The party does object to ineptness, the confusion, the lack of elementary planning and vision with which the New Dealers have administered the program… it particularly condemns the political implications of rationing.

Mr. Bricker illustrated the “political implications” remark by citing the recent order of OPA making “farm machinery ration-free” the very day after an OPA official dismissed as “astonishing” rumors of the removal. He said “we cannot know what the policy should be” because while OPA has the facts it insists upon “keeping the people in the dark.”

Influenced by election

He said:

But this we can be sure of the new policy undoubtedly was facilitated by the fact that Election Day is approaching.

Mr. Bricker makes his first major California speech tonight in San Francisco, which will be broadcast over MBS beginning at 8:30 p.m. PWT (5:30 p.m. EWT).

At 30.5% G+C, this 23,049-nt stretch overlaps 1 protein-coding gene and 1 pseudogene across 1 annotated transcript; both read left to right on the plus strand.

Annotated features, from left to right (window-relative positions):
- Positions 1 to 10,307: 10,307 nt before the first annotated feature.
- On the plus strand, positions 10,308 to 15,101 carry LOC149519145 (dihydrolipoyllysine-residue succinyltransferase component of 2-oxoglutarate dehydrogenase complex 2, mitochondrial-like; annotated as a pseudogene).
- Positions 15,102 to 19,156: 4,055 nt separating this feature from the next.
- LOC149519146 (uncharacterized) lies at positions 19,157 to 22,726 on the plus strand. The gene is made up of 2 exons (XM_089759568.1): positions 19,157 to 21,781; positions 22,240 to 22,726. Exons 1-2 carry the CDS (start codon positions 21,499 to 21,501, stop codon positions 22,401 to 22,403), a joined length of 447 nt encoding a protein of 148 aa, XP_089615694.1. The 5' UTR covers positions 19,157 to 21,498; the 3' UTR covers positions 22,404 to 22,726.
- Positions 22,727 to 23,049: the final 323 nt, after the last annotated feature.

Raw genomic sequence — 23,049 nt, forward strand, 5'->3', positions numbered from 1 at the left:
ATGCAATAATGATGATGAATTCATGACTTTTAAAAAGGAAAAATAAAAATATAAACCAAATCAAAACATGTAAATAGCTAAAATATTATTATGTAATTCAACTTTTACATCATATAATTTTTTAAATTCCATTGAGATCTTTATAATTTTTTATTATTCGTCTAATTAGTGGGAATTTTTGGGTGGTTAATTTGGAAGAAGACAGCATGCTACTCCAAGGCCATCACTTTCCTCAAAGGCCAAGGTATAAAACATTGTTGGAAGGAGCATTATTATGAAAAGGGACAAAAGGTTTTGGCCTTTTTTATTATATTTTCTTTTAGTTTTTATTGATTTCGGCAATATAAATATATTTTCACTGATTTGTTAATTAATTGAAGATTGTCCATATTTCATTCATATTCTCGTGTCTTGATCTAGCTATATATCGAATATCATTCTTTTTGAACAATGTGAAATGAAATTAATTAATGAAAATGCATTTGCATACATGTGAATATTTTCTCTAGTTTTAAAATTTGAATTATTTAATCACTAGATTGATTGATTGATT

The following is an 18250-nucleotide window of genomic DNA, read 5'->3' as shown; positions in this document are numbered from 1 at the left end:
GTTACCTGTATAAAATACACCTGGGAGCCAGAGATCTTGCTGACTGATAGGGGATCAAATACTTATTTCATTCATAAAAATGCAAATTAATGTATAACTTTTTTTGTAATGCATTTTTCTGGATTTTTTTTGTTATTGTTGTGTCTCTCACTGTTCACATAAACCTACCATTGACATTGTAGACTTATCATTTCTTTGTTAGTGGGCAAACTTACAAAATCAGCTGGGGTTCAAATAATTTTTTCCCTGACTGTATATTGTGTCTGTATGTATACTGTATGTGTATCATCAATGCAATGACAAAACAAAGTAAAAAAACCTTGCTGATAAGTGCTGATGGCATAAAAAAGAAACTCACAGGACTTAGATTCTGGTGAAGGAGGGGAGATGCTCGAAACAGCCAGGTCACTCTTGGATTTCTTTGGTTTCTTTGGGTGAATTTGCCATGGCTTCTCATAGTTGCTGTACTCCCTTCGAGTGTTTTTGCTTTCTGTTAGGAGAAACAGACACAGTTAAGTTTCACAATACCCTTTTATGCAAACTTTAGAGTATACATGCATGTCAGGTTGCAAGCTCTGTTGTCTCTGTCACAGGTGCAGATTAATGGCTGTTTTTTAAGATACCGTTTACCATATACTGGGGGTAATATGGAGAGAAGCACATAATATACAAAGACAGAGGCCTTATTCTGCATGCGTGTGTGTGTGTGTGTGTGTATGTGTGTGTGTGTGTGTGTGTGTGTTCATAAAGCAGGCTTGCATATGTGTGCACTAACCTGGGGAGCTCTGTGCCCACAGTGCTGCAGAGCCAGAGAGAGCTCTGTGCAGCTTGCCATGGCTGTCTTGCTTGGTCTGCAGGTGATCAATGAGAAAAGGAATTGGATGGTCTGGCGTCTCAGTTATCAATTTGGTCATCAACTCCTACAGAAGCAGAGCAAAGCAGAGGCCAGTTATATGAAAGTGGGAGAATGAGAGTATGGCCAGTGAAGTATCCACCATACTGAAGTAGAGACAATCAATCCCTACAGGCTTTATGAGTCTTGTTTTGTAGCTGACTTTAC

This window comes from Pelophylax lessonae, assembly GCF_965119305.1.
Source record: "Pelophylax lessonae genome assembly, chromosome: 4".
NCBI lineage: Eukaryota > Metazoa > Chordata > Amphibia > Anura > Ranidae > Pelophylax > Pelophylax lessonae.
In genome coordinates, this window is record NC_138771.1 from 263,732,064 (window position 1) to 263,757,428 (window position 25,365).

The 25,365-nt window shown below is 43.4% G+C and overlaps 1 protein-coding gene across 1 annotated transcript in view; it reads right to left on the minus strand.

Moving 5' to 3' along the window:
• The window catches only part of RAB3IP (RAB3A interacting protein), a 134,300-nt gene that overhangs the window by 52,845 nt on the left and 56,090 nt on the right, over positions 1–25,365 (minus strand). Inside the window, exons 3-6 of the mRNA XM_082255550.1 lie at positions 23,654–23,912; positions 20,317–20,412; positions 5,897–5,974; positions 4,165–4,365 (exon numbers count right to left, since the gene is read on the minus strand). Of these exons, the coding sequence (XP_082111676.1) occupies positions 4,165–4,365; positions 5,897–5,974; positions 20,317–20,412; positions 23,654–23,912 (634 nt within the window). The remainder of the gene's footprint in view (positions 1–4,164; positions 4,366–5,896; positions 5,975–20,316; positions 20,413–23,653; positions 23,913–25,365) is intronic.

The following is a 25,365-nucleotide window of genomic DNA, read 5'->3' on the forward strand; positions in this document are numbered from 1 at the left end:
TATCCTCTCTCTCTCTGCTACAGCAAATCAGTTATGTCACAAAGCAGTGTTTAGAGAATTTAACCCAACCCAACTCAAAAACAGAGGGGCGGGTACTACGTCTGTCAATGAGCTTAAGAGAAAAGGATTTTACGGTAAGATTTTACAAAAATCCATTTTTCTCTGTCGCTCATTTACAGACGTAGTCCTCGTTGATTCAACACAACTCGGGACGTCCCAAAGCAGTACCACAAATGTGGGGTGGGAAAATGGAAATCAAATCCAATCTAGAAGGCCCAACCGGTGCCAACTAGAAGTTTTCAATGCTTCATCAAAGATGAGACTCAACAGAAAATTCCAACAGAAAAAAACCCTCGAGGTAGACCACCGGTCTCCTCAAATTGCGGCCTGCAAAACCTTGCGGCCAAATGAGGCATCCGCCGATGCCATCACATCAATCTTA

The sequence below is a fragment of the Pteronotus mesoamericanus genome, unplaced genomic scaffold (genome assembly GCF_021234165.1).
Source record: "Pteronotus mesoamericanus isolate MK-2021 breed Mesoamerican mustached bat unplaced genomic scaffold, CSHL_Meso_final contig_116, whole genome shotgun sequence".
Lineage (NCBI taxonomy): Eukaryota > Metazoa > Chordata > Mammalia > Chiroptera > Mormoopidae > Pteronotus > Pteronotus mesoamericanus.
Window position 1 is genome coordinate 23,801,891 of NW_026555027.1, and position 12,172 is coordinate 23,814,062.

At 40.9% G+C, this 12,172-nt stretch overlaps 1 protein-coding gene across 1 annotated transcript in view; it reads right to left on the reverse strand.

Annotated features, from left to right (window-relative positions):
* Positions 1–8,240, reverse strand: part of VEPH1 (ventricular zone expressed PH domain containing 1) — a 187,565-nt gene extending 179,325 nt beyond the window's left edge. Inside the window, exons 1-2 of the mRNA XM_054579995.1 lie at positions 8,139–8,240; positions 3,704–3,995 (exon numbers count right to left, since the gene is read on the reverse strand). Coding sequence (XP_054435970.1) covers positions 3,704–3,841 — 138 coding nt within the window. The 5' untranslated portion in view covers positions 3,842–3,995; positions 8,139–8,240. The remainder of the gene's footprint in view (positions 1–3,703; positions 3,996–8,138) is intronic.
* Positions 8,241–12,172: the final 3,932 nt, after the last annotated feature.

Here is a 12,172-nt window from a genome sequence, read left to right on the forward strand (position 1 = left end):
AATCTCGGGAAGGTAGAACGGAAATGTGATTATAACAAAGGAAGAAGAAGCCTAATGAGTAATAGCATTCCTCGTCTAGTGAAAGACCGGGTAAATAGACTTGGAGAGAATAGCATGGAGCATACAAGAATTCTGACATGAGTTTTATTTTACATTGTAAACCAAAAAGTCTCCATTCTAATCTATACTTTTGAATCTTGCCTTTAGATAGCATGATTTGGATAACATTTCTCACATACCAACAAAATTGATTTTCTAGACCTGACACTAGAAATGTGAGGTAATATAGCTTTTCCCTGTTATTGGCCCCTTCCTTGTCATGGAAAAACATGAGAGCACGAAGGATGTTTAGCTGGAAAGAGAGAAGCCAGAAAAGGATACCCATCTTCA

Mr. Bricker came to California after a tour of Oregon as the Republican Party’s assigned collector of its 25 electoral votes. Governor Thomas E. Dewey made only two speeches in the state, and party generals handed Mr. Bricker the job of winning over the voters for the entire ticket.

Wallace attacks Dewey as puppet

Calls him ‘front’ man for reactionaries

Cleveland, Ohio (UP) –
Vice President Henry A. Wallace last night attacked Governor Thomas E. Dewey as a “front” man who “cannot go back” on reactionary Republicans “as Hitler handled Theissen.”

“They pay the piper – they call the tune,” Mr. Wallace declared.

That is why, he said: